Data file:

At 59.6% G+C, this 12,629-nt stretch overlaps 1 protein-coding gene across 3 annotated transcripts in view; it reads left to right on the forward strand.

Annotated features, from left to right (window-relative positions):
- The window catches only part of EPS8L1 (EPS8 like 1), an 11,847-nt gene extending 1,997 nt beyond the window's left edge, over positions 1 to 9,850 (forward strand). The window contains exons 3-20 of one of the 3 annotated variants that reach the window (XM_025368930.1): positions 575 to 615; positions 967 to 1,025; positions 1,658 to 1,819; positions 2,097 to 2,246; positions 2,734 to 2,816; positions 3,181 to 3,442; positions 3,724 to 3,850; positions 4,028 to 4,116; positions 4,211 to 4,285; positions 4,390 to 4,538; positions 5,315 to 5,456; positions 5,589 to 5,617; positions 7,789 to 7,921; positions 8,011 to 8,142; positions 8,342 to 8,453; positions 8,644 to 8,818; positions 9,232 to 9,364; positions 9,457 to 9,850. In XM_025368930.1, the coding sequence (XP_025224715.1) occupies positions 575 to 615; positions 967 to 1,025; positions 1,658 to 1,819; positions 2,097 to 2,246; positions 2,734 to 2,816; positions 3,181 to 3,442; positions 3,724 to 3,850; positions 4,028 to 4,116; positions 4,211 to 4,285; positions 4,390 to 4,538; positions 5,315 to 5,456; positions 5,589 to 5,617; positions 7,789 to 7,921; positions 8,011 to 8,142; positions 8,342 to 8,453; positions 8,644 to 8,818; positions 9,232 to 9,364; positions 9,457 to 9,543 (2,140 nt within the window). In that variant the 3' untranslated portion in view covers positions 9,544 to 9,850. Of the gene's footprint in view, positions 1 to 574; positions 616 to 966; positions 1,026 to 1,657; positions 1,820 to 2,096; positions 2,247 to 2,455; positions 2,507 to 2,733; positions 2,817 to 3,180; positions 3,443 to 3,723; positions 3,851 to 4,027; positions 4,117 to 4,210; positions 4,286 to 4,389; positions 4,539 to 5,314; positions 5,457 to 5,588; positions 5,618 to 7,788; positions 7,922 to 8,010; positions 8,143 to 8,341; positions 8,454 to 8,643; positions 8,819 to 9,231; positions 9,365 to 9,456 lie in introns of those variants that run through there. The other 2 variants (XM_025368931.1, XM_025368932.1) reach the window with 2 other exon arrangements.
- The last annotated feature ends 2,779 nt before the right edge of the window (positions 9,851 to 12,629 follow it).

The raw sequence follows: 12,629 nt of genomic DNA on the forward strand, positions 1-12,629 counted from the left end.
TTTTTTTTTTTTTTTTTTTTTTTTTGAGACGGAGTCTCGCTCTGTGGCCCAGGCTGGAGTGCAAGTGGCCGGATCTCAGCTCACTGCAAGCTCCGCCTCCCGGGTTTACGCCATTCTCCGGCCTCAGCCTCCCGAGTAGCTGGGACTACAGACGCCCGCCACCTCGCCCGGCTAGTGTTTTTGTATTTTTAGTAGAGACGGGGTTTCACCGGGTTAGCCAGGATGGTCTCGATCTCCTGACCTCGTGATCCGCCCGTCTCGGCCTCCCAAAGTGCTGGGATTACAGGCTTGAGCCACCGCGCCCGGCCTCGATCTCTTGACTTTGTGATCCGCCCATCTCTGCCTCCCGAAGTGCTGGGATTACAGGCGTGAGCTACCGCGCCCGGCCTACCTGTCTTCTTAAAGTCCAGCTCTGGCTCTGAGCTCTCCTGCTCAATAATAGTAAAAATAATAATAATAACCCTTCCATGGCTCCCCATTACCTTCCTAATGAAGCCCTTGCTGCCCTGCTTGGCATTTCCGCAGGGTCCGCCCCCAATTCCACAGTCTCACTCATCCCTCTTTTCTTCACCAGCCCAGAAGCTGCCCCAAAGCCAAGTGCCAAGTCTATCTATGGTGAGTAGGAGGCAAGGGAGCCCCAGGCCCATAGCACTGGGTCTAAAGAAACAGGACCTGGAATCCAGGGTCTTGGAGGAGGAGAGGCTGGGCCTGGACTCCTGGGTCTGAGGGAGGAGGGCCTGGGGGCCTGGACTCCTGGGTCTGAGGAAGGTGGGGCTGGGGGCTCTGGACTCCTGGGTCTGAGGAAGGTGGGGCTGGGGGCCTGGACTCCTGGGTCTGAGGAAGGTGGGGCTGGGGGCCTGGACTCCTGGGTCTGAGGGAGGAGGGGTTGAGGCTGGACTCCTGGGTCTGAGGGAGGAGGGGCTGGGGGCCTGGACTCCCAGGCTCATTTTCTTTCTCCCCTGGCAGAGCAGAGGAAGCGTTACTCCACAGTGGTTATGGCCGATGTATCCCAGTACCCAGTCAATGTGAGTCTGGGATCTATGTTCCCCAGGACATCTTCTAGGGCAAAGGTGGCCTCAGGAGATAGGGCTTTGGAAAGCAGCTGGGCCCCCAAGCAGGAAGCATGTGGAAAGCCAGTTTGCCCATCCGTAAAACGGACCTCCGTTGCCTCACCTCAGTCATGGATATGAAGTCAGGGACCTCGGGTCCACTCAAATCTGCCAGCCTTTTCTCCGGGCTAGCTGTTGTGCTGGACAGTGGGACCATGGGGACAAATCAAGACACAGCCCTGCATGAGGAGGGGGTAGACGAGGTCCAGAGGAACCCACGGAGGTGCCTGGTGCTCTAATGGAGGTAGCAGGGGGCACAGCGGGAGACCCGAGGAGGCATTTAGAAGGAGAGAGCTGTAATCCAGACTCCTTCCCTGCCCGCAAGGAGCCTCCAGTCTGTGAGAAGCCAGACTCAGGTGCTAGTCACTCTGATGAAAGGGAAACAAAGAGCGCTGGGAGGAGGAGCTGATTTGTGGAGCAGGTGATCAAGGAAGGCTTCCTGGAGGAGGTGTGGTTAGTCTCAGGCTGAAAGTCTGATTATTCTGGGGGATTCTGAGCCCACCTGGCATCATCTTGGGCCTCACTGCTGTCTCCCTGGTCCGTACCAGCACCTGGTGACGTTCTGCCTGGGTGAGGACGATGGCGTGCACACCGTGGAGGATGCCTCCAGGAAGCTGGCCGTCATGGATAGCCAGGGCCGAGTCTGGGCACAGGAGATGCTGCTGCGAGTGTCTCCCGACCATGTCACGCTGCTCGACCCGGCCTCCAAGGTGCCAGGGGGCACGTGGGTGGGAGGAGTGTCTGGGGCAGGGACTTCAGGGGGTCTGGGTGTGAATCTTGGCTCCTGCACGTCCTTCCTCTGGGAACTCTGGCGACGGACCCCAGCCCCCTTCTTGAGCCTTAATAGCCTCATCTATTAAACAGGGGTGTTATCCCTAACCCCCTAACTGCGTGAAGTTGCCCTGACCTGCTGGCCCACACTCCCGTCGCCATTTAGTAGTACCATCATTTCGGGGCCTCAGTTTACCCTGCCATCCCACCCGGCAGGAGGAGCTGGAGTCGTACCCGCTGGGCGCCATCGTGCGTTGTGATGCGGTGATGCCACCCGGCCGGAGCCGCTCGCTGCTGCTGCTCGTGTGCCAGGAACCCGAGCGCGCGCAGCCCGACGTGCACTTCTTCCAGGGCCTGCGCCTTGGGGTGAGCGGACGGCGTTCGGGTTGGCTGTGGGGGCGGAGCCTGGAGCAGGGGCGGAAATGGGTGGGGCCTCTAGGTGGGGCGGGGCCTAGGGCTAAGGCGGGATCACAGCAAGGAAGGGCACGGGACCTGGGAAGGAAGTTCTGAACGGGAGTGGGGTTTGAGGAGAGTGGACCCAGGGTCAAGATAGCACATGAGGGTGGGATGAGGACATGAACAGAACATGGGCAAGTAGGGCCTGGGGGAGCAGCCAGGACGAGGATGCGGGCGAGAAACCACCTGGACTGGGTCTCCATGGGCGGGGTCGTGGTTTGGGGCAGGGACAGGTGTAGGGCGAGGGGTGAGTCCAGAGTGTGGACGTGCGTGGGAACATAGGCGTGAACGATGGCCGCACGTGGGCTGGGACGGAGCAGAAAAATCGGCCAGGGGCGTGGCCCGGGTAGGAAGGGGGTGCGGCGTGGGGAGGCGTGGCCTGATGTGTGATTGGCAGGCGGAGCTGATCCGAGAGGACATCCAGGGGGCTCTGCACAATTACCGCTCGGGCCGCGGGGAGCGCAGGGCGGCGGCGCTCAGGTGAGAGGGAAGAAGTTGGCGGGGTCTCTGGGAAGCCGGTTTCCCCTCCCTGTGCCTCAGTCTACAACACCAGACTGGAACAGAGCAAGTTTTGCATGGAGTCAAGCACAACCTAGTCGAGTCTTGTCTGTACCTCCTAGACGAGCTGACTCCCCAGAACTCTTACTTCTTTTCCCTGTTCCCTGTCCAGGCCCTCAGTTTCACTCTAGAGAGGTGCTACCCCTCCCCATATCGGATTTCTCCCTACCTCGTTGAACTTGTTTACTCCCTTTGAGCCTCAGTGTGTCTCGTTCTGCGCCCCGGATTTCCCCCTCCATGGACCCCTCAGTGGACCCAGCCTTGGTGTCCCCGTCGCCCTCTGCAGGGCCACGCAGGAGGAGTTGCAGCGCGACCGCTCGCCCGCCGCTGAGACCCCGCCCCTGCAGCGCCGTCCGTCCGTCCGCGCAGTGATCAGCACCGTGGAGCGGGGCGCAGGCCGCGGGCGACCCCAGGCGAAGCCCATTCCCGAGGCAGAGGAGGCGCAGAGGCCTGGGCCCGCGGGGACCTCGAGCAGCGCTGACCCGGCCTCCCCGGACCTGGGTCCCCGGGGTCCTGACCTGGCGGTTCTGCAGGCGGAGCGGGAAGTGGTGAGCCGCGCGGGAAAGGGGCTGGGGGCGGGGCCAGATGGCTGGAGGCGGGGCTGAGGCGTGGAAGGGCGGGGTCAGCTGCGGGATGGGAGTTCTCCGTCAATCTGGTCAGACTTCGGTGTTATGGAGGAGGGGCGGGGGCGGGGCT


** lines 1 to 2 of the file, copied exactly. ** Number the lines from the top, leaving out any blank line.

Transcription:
At 59.6% G+C, this 12,629-nt stretch overlaps 1 protein-coding gene across 3 annotated transcripts in view; it reads left to right on the forward strand.

Annotated features, from left to right (window-relative positions):